If the After Evangelicalism conference is any indication, then there will be some important and serious reflection on the nature of evangelicalism, and the contest over evangelicalism’s past will continue.

First, the topic of the conference itself: To propose a conference about “after” evangelicalism suggests that its current state and its (contested) past are open for discussion. Any brief survey of the books coming off evangelical (and secular) presses the last ten years or so indicates this is an important question. Just think about how many books about evangelicalism’s history have appeared even in the last decade. This interrogation of past and present is welcome and refreshing. As the conference itself suggests, evangelicalism is not the possession of the political right as some believe, nor is it inconsistent to be evangelical and on the Left. Nor, it seems, is evangelicalism a particularly "American" style of religion, though evangelicalism's global public image might lead one to believe otherwise - not to mention the social liabilities that come with evangelicalism's identity.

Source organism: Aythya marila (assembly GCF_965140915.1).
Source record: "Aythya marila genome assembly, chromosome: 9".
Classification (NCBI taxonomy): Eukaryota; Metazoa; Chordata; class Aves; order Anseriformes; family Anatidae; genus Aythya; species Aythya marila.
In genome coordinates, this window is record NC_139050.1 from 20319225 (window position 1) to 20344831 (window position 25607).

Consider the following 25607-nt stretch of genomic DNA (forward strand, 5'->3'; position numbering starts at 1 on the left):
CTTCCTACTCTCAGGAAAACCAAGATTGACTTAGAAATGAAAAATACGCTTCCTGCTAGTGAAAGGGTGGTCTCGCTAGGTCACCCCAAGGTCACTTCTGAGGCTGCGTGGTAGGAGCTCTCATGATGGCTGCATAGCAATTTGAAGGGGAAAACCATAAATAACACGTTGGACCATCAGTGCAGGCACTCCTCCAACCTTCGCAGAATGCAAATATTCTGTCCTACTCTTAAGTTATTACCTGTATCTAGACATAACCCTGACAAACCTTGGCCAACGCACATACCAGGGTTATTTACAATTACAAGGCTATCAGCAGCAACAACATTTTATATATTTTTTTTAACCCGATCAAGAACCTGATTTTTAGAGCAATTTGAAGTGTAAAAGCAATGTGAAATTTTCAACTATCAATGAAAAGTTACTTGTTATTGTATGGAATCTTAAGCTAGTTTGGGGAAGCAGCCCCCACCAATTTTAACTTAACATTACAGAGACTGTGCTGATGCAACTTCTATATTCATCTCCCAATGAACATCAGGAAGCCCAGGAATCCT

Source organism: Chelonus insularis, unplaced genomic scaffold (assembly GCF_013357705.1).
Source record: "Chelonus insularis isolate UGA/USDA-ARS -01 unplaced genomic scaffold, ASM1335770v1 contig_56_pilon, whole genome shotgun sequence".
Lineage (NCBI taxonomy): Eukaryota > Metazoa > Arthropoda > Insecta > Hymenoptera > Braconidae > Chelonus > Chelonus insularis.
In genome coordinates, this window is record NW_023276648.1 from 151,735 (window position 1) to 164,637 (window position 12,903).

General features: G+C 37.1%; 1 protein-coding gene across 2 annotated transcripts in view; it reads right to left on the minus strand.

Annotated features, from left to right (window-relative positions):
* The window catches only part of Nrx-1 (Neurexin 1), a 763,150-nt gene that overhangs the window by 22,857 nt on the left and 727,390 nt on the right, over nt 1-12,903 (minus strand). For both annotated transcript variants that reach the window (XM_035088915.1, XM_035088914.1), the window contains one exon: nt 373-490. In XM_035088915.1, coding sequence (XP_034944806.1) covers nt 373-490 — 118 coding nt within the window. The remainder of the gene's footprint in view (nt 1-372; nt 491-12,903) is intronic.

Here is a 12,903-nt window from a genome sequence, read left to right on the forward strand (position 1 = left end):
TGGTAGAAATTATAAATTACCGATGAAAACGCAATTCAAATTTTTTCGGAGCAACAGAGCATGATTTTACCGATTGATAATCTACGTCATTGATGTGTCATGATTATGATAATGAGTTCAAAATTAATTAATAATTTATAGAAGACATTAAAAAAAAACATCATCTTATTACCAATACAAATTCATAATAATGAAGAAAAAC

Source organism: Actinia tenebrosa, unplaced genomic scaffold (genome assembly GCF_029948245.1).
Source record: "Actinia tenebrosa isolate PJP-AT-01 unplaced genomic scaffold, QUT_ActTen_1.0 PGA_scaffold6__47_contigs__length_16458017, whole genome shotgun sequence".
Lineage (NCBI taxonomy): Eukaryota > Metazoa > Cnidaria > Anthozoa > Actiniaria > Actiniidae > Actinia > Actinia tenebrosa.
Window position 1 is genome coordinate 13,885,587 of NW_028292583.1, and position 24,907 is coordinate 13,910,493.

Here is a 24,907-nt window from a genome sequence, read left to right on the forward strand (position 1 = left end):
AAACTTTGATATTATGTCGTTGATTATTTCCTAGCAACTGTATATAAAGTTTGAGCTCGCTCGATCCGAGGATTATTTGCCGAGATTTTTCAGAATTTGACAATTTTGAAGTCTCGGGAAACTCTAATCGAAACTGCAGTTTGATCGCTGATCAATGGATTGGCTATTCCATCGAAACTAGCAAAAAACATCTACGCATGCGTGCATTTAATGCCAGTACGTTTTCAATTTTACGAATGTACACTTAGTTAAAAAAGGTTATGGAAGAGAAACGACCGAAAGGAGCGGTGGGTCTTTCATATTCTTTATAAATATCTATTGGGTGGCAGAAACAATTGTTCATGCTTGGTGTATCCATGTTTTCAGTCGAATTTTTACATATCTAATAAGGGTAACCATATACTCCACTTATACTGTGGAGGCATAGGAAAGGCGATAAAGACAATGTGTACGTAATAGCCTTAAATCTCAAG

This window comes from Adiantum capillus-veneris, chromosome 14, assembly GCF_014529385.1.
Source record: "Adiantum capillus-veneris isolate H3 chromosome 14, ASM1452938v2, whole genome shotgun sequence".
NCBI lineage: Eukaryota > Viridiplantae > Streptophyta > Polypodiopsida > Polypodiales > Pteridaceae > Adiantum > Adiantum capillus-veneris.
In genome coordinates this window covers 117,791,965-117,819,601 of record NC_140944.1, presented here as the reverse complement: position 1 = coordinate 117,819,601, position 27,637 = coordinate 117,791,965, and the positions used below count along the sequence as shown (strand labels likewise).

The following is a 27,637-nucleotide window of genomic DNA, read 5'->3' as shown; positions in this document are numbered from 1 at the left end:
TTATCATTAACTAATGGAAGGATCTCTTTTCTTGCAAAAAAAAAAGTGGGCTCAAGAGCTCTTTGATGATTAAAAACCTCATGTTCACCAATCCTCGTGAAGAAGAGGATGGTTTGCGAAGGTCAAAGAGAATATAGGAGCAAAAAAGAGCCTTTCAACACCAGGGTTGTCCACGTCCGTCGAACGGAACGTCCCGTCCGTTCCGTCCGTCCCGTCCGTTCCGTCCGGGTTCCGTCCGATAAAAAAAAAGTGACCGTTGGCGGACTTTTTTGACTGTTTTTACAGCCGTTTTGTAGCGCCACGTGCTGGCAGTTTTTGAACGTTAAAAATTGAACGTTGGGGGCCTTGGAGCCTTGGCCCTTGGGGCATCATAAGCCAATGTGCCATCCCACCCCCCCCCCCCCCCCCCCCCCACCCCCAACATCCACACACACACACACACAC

Second, the plenary addresses: The first plenary address suggested evangelicalism’s future would be shaped in large part by early Christianity and perhaps by the spiritual practices of Roman Catholicism and Eastern Orthodoxy. Another plenary addressed the question of evangelicalism and race within the nexus of history, while yet another (not delivered) suggested that, despite its “deconstruction,” confessional Protestantism has something to offer evangelicals inclined toward Roman Catholicism and Eastern Orthodoxy. A final plenary explored the importance of Christo-anthro-socio-logical thinking about how individuals embody Christianity. In sum, these plenary addresses suggest that the evangelicalism of the future will engage more thoughtfully with ecumenism, honestly grapple issues of race and ethnicity, and embrace more interdisciplinary thinking about its local and global presences. I am hopeful yet.